MoD Scientists Develop Upgraded Body Armour

London, UK: The new Osprey Mark 4 body armour which will be introduced into Afghanistan this winter is testament to the efforts of MOD's scientists to make sure serving soldiers have the best possible equipment.
Osprey Mark 4 is the next generation of personal protection, which will be worn by the soldiers of 16 Air Assault Brigade who are due to deploy to Afghanistan in October.
It offers troops better-fitting and newly-upgraded armour, protecting them as they work and fight.
Service personnel working outside the main bases in Afghanistan wear Osprey body armour, which is made up of a vest-like outer cover, a soft ballistic filler to stop fragments from bullets and explosions, and a hard protective plate that protects their vital organs
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Lieutenant Colonel Matthew Tresidder, the officer in charge of defence clothing, said of the Osprey armour:
"Troops accept that it weighs a ton. But they appreciate that it gives them protection they've never had before."
The next generation Osprey body armour includes improved rubber mouldings on the shoulders, designed to prevent heavy rucksacks and weapons from slipping.
There are elastic draw-cords on the detachable ammunition pouches, giving troops a more accessible alternative to velcro.
And the protective breast plate is now carried in a pocket inside the armoured vest, making it less bulky and obstructive to movement.
Also, the inside of the vest has a new ribbed material lining to improve breathability in the harsh Afghan climate.
Osprey is a modular system made up of different components, which can be attached to loops on the outer covering.
The latest model has more loops, allowing troops to personalise their armour to suit their role by attaching their own choice of a range of 23 detachable pockets or pouches.
A new commander's pouch can be attached to the breast, giving soldiers easy access to such things as a notebook, pen and torch. The component pouches are designed to carry everything from bullets to water bottles and include new elastic draw-cord ammunition pouches and an improved first-aid kit.
The kit will be available in the new-look Multi-Terrain Pattern camouflage now being worn by troops in theatre.
Alan Hepper from the Defence Science and Technology Laboratory (Dstl) was involved in developing the latest Osprey armour:
"The whole design - performance of the plate and filler, the shape of the cover, they're all based on the threat the guys are facing, what's actually being thrown at them," said Alan.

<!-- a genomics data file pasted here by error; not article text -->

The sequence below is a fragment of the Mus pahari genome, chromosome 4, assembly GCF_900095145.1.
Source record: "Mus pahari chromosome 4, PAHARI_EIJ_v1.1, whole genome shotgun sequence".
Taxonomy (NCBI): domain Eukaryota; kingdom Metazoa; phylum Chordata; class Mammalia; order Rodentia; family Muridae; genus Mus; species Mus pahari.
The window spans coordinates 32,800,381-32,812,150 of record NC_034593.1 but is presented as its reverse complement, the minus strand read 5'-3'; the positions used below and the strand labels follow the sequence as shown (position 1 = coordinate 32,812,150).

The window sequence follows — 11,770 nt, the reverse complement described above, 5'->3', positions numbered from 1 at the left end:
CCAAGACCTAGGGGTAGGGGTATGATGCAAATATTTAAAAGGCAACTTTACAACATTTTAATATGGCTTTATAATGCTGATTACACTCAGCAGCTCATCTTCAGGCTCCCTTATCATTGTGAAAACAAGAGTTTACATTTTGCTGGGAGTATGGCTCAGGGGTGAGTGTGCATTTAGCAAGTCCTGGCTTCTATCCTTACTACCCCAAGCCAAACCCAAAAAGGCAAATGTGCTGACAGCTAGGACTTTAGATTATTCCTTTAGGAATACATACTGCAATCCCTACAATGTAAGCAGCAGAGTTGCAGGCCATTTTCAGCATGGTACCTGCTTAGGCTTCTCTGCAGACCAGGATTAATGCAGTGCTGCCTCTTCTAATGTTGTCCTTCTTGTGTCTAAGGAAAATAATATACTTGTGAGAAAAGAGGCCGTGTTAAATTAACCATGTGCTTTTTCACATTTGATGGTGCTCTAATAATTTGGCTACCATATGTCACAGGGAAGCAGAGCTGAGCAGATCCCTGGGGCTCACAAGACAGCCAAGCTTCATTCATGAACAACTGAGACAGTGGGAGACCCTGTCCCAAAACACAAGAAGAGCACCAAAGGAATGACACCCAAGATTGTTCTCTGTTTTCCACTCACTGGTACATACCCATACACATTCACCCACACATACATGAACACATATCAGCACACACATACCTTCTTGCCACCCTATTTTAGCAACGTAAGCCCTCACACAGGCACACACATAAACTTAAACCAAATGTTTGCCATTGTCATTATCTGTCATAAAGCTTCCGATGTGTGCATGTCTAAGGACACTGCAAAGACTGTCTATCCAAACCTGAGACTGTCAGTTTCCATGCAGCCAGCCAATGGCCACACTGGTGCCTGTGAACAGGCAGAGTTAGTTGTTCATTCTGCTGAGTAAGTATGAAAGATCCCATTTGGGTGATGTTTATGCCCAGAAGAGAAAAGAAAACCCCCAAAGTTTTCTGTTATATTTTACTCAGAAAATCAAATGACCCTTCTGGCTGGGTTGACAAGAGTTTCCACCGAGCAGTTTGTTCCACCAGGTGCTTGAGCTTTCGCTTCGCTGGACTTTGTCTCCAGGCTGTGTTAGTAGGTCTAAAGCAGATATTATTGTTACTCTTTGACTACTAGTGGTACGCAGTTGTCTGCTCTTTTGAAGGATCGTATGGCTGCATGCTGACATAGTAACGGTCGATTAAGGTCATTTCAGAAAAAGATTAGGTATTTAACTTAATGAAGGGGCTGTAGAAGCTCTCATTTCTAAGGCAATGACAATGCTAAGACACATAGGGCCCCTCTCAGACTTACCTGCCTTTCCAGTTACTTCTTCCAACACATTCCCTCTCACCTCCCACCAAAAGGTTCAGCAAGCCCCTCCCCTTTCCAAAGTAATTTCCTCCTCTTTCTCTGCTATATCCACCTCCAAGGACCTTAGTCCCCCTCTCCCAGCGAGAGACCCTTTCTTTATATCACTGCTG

But soldiers must be able to do their job while wearing the armour, in temperatures of up to 50 degrees Celsius during the summer in Afghanistan:
"The design is a compromise of what the guys need and their proximity to medical treatment," Alan adds. "It's the best technical solution."
Teams of Dstl scientists regularly visit theatre to talk to the troops, getting feedback on the equipment's performance while it is still fresh in the soldiers' minds.
Feedback from soldiers included wanting the option to position the detachable pouches to their sides, to make it more comfortable when lying on their stomachs.
Some also said that the bulky ceramic breast plates worn on the front of the vest got in the way when they were trying to work. The backs of helmets would also bump against the top of the rear of the armoured vest.
Although making the armour more comfortable is important, the priority is providing the best possible protection from the specific threats soldiers face:
"All armour worn during fatal incidents is examined as part of the police investigation into the death," said Alan, explaining that all deaths in service are treated as murder investigations by a coroner in the UK. "Any lessons learned are relayed back to us [Dstl] immediately."
Body armour from non-fatal incidents is also sent straight to Dstl, so any changes made by the soldier wearing it can be examined:
"If we see that someone's modified their body armour we'll try to understand why, and what the logic was behind that," said Alan. "The UK is the only place to do this to this level. We actually learn from what's going on."
The body armour also underwent extensive testing in the Dstl laboratories, to make sure its performance was up to scratch.
Bullets were fired at the ceramic plates and fragments flung at the soft ballistic layer of the armour to test its effectiveness.
People run laps, shovel dirt and perform other vigorous tasks in 40-degree heat and high humidity, simulating how soldiers move while on operations, to test its usability. The idea is to make things as comfortable as possible for soldiers wearing heavy kit in the hot Afghan climate:
"The shape and size of those plates is not just based upon engineering judgement," added Alan. "What medics see, what they know about the body and the way it gets injured, that information gets fed back from the Surgeon General's department in the Defence Medical Services.
"The different components of the armour mean we can be agile in the way that we develop it. When we identify improvements they are fed in straight away. As a result, we are now on our seventh design in five years. That's why no one has better body armour than the UK."
The Osprey body armour is one part of the pound3,000 'black bag' of kit given to all soldiers deploying on operations, which contains such items as anti-microbial underpants, designed to be worn for days at a time, and flame-resistant clothing for those working inside vehicles.
There is also combat eye protection, glasses and goggles, a fast-drying travel towel and a portable hydration system, known as CamelBak:

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